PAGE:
Academic writing for Publication

Introduction, course rationale

The axiom ‘publish or perish’ is a well-established reality in academia. An added challenge, however, is the requirement to publish in internationally acknowledged publications, which are most often in English. Unfortunately, many academics at European universities lack the writing skills required by such publications as the development of academic writing skills is often neglected in European graduate and postgraduate programmes. As a result, not only are university teachers hindered in their own career growth, but meaningful research is unable to reach the wider scientific and academic community.

Aims of the course

To address these challenges, the intensive, five-day Academic Writing for Publication course of the IMPACT project seeks to facilitate the acquiring and development of academic writing skills among participating university instructors in order to prepare them for submitting their work for publication in English. The course also aims to prepare participants to incorporate a writing component into their courses. 

Expected learning outcomes

By the end of this course, participants will be able to: 

  1. Understand the principles and process of writing scholarly articles in English, including the recognition of various concepts, components, and stages of the writing process in English from draft to submission
  2. Apply the principles and processes of academic writing to their own writing 
  3. Critically evaluate English-language scholarly articles written by others
  4. Design writing activities for their students that incorporate the concepts and principles of academic writing learnt in this course 

Course format and structure

This is a five-day, face-to-face practical course to facilitate the acquiring and development of academic writing skills among participating university instructors. The entire course respects the principles of active learning with a stress on critical reading and thinking, group work, peer-learning, and process writing. Participants’ contribution to class work is essential for their successful learning.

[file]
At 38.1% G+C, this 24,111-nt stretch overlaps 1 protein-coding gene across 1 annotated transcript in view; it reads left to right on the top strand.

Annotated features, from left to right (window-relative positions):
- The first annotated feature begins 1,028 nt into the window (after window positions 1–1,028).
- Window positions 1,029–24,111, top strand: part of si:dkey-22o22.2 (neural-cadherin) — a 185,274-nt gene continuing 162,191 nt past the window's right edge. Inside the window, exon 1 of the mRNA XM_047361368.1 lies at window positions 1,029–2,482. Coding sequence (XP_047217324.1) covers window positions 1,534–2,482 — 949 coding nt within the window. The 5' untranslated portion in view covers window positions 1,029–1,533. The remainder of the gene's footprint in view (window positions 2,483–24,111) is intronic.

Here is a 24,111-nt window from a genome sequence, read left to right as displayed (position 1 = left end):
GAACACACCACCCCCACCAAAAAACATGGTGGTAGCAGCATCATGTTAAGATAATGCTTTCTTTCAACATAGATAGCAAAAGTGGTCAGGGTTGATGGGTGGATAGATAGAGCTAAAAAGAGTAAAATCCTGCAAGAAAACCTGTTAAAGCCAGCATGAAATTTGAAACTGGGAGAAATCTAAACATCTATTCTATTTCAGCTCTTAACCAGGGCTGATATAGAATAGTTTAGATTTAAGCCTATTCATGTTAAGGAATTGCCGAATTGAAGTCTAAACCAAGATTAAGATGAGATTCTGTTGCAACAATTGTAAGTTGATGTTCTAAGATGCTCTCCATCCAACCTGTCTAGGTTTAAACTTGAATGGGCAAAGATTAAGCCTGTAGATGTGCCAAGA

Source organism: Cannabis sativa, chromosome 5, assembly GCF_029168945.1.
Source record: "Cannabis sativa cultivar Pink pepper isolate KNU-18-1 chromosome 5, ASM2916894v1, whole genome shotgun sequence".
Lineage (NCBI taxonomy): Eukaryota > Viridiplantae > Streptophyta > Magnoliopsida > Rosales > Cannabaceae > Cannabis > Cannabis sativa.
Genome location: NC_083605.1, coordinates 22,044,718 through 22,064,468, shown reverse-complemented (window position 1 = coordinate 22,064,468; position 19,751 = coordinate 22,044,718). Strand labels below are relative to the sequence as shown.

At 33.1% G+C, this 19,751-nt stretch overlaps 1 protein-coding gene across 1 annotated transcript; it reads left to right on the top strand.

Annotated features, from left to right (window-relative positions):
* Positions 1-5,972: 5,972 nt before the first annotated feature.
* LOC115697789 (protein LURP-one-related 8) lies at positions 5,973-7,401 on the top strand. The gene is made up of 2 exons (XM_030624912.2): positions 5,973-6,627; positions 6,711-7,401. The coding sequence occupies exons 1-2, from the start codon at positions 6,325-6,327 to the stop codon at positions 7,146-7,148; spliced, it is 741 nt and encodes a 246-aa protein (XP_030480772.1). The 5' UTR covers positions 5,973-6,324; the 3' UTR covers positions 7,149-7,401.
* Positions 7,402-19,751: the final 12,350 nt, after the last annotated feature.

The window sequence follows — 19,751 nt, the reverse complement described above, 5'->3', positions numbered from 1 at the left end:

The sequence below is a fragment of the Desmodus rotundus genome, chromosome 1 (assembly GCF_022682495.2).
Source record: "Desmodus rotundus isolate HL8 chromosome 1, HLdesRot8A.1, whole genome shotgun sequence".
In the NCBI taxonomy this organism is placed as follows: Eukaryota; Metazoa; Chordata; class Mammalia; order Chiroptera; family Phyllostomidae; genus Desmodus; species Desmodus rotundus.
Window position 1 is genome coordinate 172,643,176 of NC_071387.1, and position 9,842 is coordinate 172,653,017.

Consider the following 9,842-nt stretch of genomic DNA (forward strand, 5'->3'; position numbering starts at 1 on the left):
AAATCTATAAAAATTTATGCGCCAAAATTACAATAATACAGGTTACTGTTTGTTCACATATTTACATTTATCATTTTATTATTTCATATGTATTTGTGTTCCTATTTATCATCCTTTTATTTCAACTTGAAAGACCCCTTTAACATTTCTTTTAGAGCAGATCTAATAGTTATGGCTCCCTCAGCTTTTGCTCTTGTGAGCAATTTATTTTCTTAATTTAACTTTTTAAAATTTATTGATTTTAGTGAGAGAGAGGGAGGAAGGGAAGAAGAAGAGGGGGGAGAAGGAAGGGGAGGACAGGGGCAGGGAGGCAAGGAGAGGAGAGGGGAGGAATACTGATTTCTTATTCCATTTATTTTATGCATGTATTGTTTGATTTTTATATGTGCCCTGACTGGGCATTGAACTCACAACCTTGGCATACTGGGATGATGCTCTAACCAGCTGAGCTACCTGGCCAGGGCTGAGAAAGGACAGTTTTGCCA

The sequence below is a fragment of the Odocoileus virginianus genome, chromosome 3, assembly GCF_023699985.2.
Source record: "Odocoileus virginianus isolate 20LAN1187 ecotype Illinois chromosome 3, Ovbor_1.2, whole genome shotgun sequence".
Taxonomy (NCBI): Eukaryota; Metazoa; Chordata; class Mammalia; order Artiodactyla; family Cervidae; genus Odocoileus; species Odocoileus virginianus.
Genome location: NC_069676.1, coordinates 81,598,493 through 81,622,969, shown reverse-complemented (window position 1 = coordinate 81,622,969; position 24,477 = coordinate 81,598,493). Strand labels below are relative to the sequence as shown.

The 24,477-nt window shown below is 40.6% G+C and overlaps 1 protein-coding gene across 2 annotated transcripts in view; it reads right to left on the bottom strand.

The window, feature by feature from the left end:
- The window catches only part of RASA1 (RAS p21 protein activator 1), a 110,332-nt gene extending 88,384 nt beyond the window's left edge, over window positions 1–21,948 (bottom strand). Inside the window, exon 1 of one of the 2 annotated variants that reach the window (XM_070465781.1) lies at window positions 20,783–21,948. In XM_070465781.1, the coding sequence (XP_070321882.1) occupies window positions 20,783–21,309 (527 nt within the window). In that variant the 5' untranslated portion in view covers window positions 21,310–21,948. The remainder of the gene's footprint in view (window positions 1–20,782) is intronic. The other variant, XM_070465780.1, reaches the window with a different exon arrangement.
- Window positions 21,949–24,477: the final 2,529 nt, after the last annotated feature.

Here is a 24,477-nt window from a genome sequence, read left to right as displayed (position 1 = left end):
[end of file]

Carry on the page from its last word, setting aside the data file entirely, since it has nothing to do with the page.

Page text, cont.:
The course consists of three 90-minute sessions per day (two before lunch and one after), for a total of 22.5 contact hours. Also included are short afternoon writing assignments to be completed either individually or in groups. 

The Masaryk University Information System is used for online course management, with assignments posted by the course instructors and completed assignments uploaded by participants.

The course enrolls 20 participants. Each participant is requested to bring to class a laptop or digital device on which they can conveniently access Wi-Fi, read online documents, and type.

Course dates and location

Initially planned dates were 25-29 January 2021 and the course was to take place at the Faculty of Arts, Comenius University in Bratislava, Gondova 2, Bratislava, Slovakia. Due to continued restrictions due to Covid-19 pandemics the course was delivered in the online format via Zoom. It stretched over two weeks (25 January to 4 February 2021) with classes scheduled every second day in order the participants had the capacity to pursue their own work and other duties.


Faculty members currently doing research for publication and teaching in the social sciences and humanities at Comenius University in Bratislava and Masaryk University are eligible to apply for the course. PhD candidates from the same fields and institutions are also eligible. All PhD students who succesfully undergo the course receive 3 ECTS.